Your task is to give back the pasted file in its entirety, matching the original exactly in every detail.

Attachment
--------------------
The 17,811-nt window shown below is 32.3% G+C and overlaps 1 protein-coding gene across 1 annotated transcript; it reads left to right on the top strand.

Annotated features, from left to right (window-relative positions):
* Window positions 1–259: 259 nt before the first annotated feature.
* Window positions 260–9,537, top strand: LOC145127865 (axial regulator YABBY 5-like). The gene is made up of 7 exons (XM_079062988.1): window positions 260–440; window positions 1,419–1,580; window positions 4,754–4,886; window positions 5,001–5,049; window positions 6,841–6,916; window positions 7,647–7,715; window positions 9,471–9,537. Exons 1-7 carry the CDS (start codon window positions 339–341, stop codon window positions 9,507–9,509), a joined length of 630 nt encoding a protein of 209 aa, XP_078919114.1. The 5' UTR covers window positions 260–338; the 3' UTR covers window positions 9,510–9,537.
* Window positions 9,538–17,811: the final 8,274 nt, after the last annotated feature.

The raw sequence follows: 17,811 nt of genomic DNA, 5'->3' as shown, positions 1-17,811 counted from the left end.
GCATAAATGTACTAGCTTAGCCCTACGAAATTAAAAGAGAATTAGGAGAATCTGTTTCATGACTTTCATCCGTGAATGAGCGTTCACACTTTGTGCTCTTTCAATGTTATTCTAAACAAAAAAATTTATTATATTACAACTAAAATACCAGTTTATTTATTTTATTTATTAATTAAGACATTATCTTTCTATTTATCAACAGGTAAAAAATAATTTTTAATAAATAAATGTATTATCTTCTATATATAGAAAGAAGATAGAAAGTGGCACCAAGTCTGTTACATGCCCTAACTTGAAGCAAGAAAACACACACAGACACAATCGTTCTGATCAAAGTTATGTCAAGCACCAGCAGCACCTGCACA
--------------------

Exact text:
The 17,811-nt window shown below is 32.3% G+C and overlaps 1 protein-coding gene across 1 annotated transcript; it reads left to right on the top strand.

Annotated features, from left to right (window-relative positions):
* Window positions 1–259: 259 nt before the first annotated feature.
* Window positions 260–9,537, top strand: LOC145127865 (axial regulator YABBY 5-like). The gene is made up of 7 exons (XM_079062988.1): window positions 260–440; window positions 1,419–1,580; window positions 4,754–4,886; window positions 5,001–5,049; window positions 6,841–6,916; window positions 7,647–7,715; window positions 9,471–9,537. Exons 1-7 carry the CDS (start codon window positions 339–341, stop codon window positions 9,507–9,509), a joined length of 630 nt encoding a protein of 209 aa, XP_078919114.1. The 5' UTR covers window positions 260–338; the 3' UTR covers window positions 9,510–9,537.
* Window positions 9,538–17,811: the final 8,274 nt, after the last annotated feature.

The raw sequence follows: 17,811 nt of genomic DNA, 5'->3' as shown, positions 1-17,811 counted from the left end.
GCATAAATGTACTAGCTTAGCCCTACGAAATTAAAAGAGAATTAGGAGAATCTGTTTCATGACTTTCATCCGTGAATGAGCGTTCACACTTTGTGCTCTTTCAATGTTATTCTAAACAAAAAAATTTATTATATTACAACTAAAATACCAGTTTATTTATTTTATTTATTAATTAAGACATTATCTTTCTATTTATCAACAGGTAAAAAATAATTTTTAATAAATAAATGTATTATCTTCTATATATAGAAAGAAGATAGAAAGTGGCACCAAGTCTGTTACATGCCCTAACTTGAAGCAAGAAAACACACACAGACACAATCGTTCTGATCAAAGTTATGTCAAGCACCAGCAGCACCTGCACA